by Dan Chaon
Safety Man is all shriveled and puckered inside his zippered nylon
carrying tote, and taking him out is always the hardest part. Sandi
is disturbed by him for a moment, his shrunken face, and she averts
her eyes as he crinkles and unfolds. She has a certain type of smile
ready in case anyone should see her inserting the inflator pump into
his backside; there is a flutter of protective embarrassment, and
when a car goes past she hunches over Safety Man's prone form, shielding
his not-yet-firm body from view. After a time, he begins to fill out--to
used to be a joke. When Sandi and her husband Allen had moved to
Chicago, Sandi's mother had sent the thing. Her mother was a woman
of many exaggerated fears, and Sandi and Allen couldn't help but
laugh. They took turns reading aloud from Safety Man's accompanying
brochure: Safety Man--the perfect ladies' companion for urban living!
Designed as a visual deterrent, Safety Man is a life-sized, simulated
male that appears 180 pounds and 6 feet tall, to give others the
impression that you are protected while at home alone or driving
in your car. Incredibly real-seeming, with positionable latex head
and hands and air-brushed facial highlights, handsome Safety Man
has been field-tested to keep danger "at bay!"
"Oh, I can't believe she sent this," Sandi had said. "She's really
lifted it out of its box, holding it by the shoulders like a Christmas
gift sweater. "Well," he said. "He doesn't have a penis, anyway.
It appears that he's just a torso."
"Ugh!" she said, and Allen observed its wrinkled, bog man face dispassionately.
"Now, now," Allen said. He was a tall, soft-spoken man, and was
more amused by Sandi's mother's foibles than Sandi herself was.
"You never know when he might come in handy," and he looked at her
sidelong, gently ironic. "Personally," he said, "I feel safer already."
And they'd laughed. Allen put his long arm around her shoulder and
snickered silently, breathing against her neck while Safety Man
slid to the floor like a paper doll.
that Allen is dead, it doesn't seem so funny anymore. Now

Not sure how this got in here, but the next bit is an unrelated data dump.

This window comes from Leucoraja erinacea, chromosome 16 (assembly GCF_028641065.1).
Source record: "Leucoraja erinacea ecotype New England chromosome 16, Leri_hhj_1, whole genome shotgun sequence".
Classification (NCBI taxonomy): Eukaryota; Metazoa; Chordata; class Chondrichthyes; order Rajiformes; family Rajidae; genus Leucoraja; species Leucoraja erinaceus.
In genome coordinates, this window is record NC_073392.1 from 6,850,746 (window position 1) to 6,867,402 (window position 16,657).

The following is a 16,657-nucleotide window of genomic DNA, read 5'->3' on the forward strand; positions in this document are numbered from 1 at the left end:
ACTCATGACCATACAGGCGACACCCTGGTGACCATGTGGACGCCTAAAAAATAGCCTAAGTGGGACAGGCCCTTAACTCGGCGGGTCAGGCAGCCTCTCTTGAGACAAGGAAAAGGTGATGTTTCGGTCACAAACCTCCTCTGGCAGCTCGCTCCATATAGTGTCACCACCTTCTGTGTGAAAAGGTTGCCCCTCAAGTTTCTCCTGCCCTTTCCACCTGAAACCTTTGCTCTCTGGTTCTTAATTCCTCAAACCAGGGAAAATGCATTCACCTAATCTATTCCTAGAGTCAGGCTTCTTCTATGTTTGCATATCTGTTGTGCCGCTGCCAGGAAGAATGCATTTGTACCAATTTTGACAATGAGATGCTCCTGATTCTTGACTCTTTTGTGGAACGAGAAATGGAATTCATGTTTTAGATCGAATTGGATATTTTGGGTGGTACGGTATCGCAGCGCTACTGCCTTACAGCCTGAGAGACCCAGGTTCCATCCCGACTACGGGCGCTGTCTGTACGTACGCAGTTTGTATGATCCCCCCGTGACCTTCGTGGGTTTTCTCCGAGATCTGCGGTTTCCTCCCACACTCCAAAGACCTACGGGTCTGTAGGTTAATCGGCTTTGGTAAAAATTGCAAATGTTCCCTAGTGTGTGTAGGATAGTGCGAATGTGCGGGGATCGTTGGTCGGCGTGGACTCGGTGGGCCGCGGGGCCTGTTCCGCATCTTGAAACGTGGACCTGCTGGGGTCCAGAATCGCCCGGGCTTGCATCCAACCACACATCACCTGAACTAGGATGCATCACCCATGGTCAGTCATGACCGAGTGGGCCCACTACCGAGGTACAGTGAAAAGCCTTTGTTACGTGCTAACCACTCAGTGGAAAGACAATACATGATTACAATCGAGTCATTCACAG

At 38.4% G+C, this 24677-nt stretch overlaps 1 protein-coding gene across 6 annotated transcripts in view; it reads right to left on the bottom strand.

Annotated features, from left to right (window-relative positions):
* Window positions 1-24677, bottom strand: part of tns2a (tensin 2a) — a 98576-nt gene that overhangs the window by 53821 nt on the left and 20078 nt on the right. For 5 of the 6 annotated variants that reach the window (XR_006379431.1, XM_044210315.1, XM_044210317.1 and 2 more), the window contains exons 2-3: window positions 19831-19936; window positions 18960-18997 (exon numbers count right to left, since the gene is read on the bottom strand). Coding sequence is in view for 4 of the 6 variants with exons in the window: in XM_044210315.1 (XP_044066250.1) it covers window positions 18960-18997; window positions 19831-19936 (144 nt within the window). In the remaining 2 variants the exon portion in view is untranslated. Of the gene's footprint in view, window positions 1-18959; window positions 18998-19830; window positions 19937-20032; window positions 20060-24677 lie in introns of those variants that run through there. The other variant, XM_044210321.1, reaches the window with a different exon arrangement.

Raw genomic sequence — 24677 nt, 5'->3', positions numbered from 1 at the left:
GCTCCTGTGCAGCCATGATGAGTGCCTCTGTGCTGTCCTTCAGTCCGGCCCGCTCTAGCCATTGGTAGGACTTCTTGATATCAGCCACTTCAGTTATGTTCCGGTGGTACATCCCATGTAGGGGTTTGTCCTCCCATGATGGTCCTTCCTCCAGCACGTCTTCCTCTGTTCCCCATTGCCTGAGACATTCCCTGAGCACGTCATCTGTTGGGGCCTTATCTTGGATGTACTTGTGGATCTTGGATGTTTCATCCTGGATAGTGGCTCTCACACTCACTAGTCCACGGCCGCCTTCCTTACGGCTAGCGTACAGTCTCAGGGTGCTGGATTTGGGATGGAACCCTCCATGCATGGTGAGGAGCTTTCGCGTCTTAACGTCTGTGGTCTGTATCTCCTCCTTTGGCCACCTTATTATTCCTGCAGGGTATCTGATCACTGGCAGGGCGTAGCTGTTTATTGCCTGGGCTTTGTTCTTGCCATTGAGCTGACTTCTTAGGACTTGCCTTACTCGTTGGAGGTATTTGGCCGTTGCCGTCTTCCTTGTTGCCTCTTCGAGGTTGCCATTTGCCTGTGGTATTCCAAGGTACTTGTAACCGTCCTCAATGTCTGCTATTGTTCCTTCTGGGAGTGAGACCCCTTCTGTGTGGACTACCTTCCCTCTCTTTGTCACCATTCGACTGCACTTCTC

that she is a widow with two young daughters, Safety Man has begun
to seem entirely necessary, and there are times when she is in
such a hurry to get him out of his bag, to get him unfolded and
blown up that her hands actually tremble. Something is happening
There are fears she doesn't talk about. There is an old lady she
sees at the place where she often eats lunch. "O God, O God,"
the lady will say, "O Jesus, sweet Jesus, My Lord and Savior,
what have I done?" And Sandi watches as the old woman bows her
head. The old woman is nicely dressed, about Sandi's mother's
age, speaking calmly, good posture, her gloved hands clasped in
front of her chef's salad.
And there is a man who follows Sandi down the street and keeps
screaming "Kelly!" at her back. He thinks she is Kelly. "Baby,"
he calls. "Do you have a heart? Kelly, I'm asking you a question!
Do you have a heart?" And she doesn't turn, she never gets a clear
look at his face, though she can feel his body not far behind
is not as desperate as these people, but she can see how it is
Allen died, she has been worrying about going insane. There is
a history of it in her family. It happened to her Uncle Sammy,
a religious fanatic who'd ended his own life in the belief that
Satan was planting small packets of dust in the hair behind his
ears. Once, he'd told Sandi confidentially, he'd thrown a packet
of dust on the floor of his living room and suddenly the furniture
began attacking him. It flew around the room, striking him glancing
blows until he fled the house. "I guess I learned my lesson!"
he told her. "I'll never do that again!" A few weeks later, he
put a shotgun in his mouth and pulled the trigger.
Sandi's mother is not such an extreme case, but she, too, has
become increasingly eccentric since the death of Sandi's father.
She has become a believer in various causes and sends Sandi
clippings, or calls on the phone to tell her about certain toxic
chemicals in the air and water, about the apocalyptic disappearance
of frogs from the hemisphere, about the overuse of antibiotics
creating a strain of super-resistant viruses, about the dangers
of microwave ovens. She accosts people in waiting rooms and
supermarkets, digging deep into her purse and bringing up Xeroxed
pamphlets, which she will urge on strangers. "Read this if you
don't believe me!" And they will pretend to read it, careful
and serious, because they are afraid of her and want her to
leave them alone.